The interview, or better, evaluation went on like this for nearly two hours. The IDF doctor prescribed Yossi with anti-depressant medication and instructions to return to his West Bank town of Aqraba. A specific note and clearance paper for IDF checkpoint soldiers was provided. Yossi was instructed to hand this over to the soldiers, who would otherwise consider his denial of being Mr. Ahmed Abu Ghassan a stupid game at best, a cover for terrorism at worst.

The return into the occupied West Bank was as laborious as leaving it earlier in the day. This particular IDF checkpoint was tense; a warning of a possible suicide bomber stewing impatiently in the traffic jam put the IDF soldiers on edge. Yossi approached the soldiers and handed them his ID card with the medical papers. A few minutes later, he was cleared through.

Yossi prayed while he drove eastward on a pothole pocked Palestinian-only road, but the prayers felt disingenuous, ineffective. He recalled how American-Jews who had made aliyah to Israel often talked about American TV shows, and one in particular called “The Twilight Zone” kept reminding him of his current predicament. Nonsense! That’s TV fantasy, and perhaps even a form of witchcraft or another example of Gentile paganism. After all, back in the States tonight, American kids and even adults would participate in Halloween. Maybe all of this was some well-schemed prank designed to undermine his efforts. Maybe there was an unknown competitor out to replace the Mikvah Tank. Perhaps this covert competitor paid the Palestinians to behave as if they saw a fellow Palestinian in Rabbi Yossi Gimplestein. Or maybe all of this was a form of psychosis, brought on by an undiagnosed form of schizophrenia. “My God, I may have a genetic form of mental illness,” Yossi thought aloud. Better that than to be a Palestinian, he concluded.

Yossi, or was it now Ahmed, faced a dilemma as he approached the dividing point, the ubiquitous “fork-in-the-road,” between Aqraba and the Shiloh settlement where he was visiting, as Rabbi Gimplestein. He decided to go for it, accelerating up the road to the hilltop settlement, the Volunteers Guard be damned. I’m Rabbi Yossi Gimplestein, and this is the “Y ask Y’ Mikvah Tank! As he neared the guards’ post, he could see the alarm in their faces. Sticking his head out the window, forgetting his mike and bullhorn speakers, Yossi shouted “I’m Rabbi Gimplestein, let me pass!” The settlers grew more terrified and desperate. “It’s the suicide bomber, cut him down,” shouted one of the settlers. Yossi reached for his mike, clicked it on and before he could utter another word, felt a force like he had never experienced. It was sudden and baleful, the sensation of a baseball bat or brick smashing his mouth, and the impact shock was followed by a warm liquid-like substance gushing all over his chin, neck, and chest. A strange dizziness was compounded by a relentless piercing tune in both ears. Yossi felt numb all over, and then cold, bitterly cold. He tried to move but none of his muscles responded. He tried to speak, but only guttural, gargling sounds emitted. The vehicle had run up a shoulder and stopped, with engine running. All Yossi could see now was a tunnel whose hole shrank ever so tiny until everything was black.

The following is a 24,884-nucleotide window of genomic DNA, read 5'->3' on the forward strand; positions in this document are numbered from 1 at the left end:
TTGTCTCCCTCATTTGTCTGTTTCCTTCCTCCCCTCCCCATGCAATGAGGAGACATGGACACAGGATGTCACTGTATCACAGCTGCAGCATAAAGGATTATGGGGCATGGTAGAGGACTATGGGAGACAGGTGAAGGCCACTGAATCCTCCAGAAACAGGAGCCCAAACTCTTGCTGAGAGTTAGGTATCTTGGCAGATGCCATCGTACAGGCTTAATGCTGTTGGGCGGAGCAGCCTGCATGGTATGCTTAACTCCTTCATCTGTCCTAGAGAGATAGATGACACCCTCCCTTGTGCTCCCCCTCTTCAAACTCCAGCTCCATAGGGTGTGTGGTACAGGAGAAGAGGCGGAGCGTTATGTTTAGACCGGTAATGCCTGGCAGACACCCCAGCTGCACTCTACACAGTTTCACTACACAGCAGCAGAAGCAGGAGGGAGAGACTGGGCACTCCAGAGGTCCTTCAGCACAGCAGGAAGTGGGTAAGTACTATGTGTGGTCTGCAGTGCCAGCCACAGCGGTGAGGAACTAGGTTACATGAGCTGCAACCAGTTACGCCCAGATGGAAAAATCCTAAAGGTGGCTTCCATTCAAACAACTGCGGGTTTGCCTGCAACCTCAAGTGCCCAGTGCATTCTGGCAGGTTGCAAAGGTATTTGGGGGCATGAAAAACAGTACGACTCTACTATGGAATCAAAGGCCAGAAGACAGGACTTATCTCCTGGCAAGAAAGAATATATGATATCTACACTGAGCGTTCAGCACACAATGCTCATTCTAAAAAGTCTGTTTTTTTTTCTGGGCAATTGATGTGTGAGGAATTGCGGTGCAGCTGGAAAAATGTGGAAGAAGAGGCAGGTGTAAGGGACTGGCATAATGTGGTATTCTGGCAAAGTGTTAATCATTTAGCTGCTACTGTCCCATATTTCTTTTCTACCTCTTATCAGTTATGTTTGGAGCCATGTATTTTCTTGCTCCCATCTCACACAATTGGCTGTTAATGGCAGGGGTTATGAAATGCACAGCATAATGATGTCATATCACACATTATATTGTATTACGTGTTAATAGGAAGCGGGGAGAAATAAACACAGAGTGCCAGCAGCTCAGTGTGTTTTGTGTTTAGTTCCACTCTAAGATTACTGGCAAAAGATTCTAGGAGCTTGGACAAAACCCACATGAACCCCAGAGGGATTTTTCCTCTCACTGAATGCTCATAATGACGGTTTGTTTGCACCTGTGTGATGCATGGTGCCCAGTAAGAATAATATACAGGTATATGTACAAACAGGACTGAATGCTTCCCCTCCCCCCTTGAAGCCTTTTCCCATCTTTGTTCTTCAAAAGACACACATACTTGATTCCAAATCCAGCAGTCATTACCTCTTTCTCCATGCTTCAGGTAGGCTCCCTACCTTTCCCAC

* * * * * * * * * * * *

The settlers later told IDF authorities that Mr. Ahmed Abu Ghassan appeared to them as wildly dangerous and that his camper, bedecked with gaudy Islamic signs and bullhorns blurting out the Shahadah was justifiably taken to be a bomb-laden suicide vehicle. One of the Chabad Hassid settler guards, a former USMC rifleman and marksman, fired three rounds of his M-16 directly into Ghassan’s mouth just as it appeared the Palestinian was about to set off the remote control detonator. IDF officials lightly reprimanded the five settlers involved in the “incident,” as it was officially described in the settler papers. Ghassan’s vehicle only contained Islamic religious materials and traditional Arabic sweets. “Don’t do it again,” an IDF Captain reportedly told the Chabad Hassid settlement guards. No charges were filed, and it was generally understood that although the IDF did not endorse vigilante justice, the shooting death of Ahmed Abu Ghassan was understandable given a number of factors: that morning’s murder of Rabbi Yossi Gimplestein, the growing tension stemming from the Al-Aqsa intifada, the suspicion that the Shahadah camper was a terrorist threat, and last but not least, when all was said and done, shooting Ghassan was acceptable. After all, he was just another Palestinian.

Mr. Michael Lopez-Calderon taught High School Social Studies in Miami, Florida for seven years until March 2, 2001, when he was asked to leave the Jewish Day school where he had taught for the past five years. Michael was asked to leave for having posted pro-Palestinian comments on Palestine Media Watch’s subscriber-only e-mail. He remains an activist in the Miami area.